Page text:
The tax shift is essentially a reduction in state aid offset by a paper entry which allows school districts to recognize a percentage of annual property-tax revenue as revenue in the current year, rather than the next school year. While technically allowable, the shift has:
- Created the need for significant short-term borrowing for which the interest cost reduces school district revenue available for the classroom.
- Dramatically overstated the fund balances of Minnesota school districts as compared with those in other states which follow more conservative accounting policies.
- Raised significant concerns by ratings agencies, such as the report issued on the Minneapolis/St. Paul Metropolitan School Districts in May 1992 by Moody's public-finance department. The report found districts "rolling over'' increasing levels of short-term debt to pay off outstanding debt; Moody's responded by lowering the financial ratings of seven of the 40 metropolitan districts. Moody's has indicated that it will watch any further increase in short-term borrowing closely.
I believe there is a significant difference between what school districts say their financial condition is and actuality. And anyone who thinks that committed state policymakers will help make up the differences should think again. In fact, one-time accounting changes made to balance the 1992 Minnesota budget totaled $178 million in increasing the tax shift for K-12 education. That's just for starters. Add to that continuously increasing human-services expenditures (predicted to be up by 31 percent over the next two years, primarily due to health-care costs), and the state could face a deficit of over $1 billion. I know of few states around the country which are not facing ongoing budget problems.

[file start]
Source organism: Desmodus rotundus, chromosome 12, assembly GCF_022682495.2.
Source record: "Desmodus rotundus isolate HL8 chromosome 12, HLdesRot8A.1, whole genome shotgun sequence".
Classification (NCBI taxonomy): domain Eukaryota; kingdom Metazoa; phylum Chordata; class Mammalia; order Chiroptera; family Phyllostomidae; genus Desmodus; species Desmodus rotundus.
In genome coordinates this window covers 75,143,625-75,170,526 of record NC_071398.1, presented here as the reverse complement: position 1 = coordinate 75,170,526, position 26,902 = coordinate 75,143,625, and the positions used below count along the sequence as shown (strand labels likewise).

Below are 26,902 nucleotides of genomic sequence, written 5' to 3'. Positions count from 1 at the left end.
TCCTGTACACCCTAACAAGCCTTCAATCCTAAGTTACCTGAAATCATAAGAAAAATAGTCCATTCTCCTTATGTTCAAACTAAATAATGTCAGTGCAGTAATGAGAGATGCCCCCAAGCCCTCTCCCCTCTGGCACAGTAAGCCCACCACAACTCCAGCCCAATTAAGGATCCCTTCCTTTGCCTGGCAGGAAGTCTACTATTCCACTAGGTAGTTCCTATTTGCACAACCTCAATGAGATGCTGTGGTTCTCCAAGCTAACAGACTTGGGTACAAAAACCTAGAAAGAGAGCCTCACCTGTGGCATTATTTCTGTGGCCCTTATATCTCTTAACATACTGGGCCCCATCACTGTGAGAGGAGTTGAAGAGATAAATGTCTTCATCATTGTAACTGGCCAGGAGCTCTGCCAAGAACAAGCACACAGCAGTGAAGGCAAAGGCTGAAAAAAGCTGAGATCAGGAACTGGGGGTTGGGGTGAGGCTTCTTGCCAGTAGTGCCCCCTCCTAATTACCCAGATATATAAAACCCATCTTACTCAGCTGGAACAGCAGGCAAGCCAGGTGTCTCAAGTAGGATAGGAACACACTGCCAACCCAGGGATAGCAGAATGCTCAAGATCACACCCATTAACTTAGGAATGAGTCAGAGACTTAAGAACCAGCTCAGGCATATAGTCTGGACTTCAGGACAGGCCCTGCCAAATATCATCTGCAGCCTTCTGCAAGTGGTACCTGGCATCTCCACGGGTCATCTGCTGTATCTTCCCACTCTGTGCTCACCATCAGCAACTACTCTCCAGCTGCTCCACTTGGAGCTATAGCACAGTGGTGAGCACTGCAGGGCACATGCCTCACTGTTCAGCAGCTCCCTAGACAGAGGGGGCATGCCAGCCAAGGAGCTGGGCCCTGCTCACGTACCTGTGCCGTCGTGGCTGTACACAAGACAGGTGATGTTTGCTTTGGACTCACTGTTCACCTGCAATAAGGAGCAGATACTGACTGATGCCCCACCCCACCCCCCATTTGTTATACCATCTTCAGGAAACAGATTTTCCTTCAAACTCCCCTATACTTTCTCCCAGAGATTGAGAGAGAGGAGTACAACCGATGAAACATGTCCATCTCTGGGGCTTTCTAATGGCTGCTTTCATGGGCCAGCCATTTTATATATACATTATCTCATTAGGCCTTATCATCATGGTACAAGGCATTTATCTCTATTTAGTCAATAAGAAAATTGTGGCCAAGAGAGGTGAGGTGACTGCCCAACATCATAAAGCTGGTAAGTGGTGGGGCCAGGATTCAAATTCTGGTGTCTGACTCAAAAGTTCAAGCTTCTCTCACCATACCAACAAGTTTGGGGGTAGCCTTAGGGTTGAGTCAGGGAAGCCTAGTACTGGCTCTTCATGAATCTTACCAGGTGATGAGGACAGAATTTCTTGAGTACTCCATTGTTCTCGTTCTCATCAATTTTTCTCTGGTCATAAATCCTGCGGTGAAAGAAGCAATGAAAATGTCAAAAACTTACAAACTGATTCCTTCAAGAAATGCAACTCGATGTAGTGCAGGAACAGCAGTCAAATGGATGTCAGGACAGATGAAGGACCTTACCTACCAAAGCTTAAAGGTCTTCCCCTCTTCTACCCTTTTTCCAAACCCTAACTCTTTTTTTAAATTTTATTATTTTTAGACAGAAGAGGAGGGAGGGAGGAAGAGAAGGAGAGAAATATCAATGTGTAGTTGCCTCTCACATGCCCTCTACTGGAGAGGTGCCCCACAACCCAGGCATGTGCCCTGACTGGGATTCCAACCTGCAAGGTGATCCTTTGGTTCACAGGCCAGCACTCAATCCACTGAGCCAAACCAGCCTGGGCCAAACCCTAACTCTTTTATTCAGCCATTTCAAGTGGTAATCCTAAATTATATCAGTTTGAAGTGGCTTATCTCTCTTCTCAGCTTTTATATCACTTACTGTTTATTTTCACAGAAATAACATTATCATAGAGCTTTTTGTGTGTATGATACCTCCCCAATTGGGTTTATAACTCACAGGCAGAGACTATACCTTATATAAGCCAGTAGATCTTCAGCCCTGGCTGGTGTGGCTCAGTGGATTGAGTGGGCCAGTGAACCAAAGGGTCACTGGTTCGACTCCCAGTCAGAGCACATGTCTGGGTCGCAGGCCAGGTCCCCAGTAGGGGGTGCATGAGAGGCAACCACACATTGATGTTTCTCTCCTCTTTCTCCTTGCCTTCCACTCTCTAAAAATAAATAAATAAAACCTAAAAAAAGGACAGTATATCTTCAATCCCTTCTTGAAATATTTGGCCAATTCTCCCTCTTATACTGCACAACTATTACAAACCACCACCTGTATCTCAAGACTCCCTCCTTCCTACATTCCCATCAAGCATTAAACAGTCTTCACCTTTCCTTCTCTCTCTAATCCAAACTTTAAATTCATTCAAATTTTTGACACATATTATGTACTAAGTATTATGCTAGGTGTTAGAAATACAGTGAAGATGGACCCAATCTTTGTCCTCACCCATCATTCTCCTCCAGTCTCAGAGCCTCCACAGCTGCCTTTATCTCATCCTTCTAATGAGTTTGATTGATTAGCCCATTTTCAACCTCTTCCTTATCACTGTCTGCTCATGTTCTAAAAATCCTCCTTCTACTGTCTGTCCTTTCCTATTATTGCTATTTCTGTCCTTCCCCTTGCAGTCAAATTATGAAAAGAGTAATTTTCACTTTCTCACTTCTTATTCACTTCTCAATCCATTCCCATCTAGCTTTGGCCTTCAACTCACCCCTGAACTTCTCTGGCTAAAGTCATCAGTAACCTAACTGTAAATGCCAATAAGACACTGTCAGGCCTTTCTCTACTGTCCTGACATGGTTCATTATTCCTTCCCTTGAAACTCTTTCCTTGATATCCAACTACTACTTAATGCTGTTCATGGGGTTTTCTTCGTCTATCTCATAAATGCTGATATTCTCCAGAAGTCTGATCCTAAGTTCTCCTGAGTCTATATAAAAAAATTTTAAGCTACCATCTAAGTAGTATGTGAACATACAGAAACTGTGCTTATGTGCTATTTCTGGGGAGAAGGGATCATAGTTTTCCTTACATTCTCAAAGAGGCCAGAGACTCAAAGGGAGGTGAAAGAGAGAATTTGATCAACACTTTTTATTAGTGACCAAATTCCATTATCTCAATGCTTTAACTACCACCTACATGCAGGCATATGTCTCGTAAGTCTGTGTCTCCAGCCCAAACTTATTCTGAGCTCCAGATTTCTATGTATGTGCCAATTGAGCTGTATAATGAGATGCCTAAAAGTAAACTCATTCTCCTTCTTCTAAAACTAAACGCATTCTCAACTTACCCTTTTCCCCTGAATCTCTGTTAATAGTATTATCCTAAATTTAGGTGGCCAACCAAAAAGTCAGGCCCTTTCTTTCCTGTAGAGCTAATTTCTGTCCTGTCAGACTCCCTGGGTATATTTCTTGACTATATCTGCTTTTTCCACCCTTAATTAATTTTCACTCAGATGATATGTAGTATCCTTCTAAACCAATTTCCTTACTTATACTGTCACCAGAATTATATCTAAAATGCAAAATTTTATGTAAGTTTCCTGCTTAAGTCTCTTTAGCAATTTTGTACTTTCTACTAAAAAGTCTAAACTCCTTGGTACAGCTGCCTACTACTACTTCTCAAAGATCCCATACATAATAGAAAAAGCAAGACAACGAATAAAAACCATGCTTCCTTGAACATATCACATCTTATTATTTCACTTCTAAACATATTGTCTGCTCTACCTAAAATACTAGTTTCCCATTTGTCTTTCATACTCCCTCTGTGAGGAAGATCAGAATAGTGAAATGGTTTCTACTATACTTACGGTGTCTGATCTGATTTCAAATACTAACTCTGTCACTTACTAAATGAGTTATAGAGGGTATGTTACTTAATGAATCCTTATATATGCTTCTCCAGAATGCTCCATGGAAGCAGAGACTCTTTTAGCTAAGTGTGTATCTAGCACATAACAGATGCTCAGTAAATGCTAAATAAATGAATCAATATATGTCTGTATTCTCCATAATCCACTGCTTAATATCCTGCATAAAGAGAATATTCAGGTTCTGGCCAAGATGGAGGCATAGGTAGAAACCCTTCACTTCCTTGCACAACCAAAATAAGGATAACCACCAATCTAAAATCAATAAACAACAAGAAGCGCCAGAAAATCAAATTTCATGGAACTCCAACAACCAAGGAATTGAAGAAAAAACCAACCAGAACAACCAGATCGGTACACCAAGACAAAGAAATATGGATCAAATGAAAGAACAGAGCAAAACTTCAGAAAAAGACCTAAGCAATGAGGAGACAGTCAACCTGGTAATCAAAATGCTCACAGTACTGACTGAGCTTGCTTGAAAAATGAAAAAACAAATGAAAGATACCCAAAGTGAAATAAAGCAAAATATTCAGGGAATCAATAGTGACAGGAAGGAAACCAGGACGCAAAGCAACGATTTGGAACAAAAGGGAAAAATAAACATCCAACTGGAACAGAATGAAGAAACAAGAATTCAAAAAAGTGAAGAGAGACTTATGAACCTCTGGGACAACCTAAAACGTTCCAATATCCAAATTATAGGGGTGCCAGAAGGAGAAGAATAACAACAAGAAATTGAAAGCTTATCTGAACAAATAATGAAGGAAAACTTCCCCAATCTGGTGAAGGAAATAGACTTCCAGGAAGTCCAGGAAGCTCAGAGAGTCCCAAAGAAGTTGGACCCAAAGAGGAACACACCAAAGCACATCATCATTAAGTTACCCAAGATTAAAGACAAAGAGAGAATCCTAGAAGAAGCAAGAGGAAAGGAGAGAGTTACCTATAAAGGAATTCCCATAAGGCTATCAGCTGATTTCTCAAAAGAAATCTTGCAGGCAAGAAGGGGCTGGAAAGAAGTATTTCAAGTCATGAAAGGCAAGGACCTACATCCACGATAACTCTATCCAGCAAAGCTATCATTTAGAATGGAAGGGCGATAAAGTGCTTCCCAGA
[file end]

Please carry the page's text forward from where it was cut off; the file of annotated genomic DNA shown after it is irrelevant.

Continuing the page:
Any way you look at it, the numbers tell us that education will get hurt in the future. What are the solutions? In the short term, school districts themselves need to follow management practices that eliminate the gap between their perceived and actual fund balances. But there is also a more comprehensive solution to the impending funding nightmare: I propose in Minnesota that the state government fund 75 percent or more of noncapital K-12 education costs. To offset this, districts and municipalities would be on their own in funding capital education and debt-service costs, as well as important items like health care and police and fire protection.
This proposal would be a drastic change, but from a numbers and business point of view, we must realize that education is our highest priority. Far too many kids in the United States do not graduate from college. We have no choice if we are to compete nationally and internationally: Our K-12 education simply has to be outstanding.
Currently, the numbers don't look good for Minnesota education--and education around the country. Serious discussion of these issues must happen before state budget talks begin, if we are to have a true understanding of the size of our education-finance problem.
Vol. 12, Issue 17, Page 24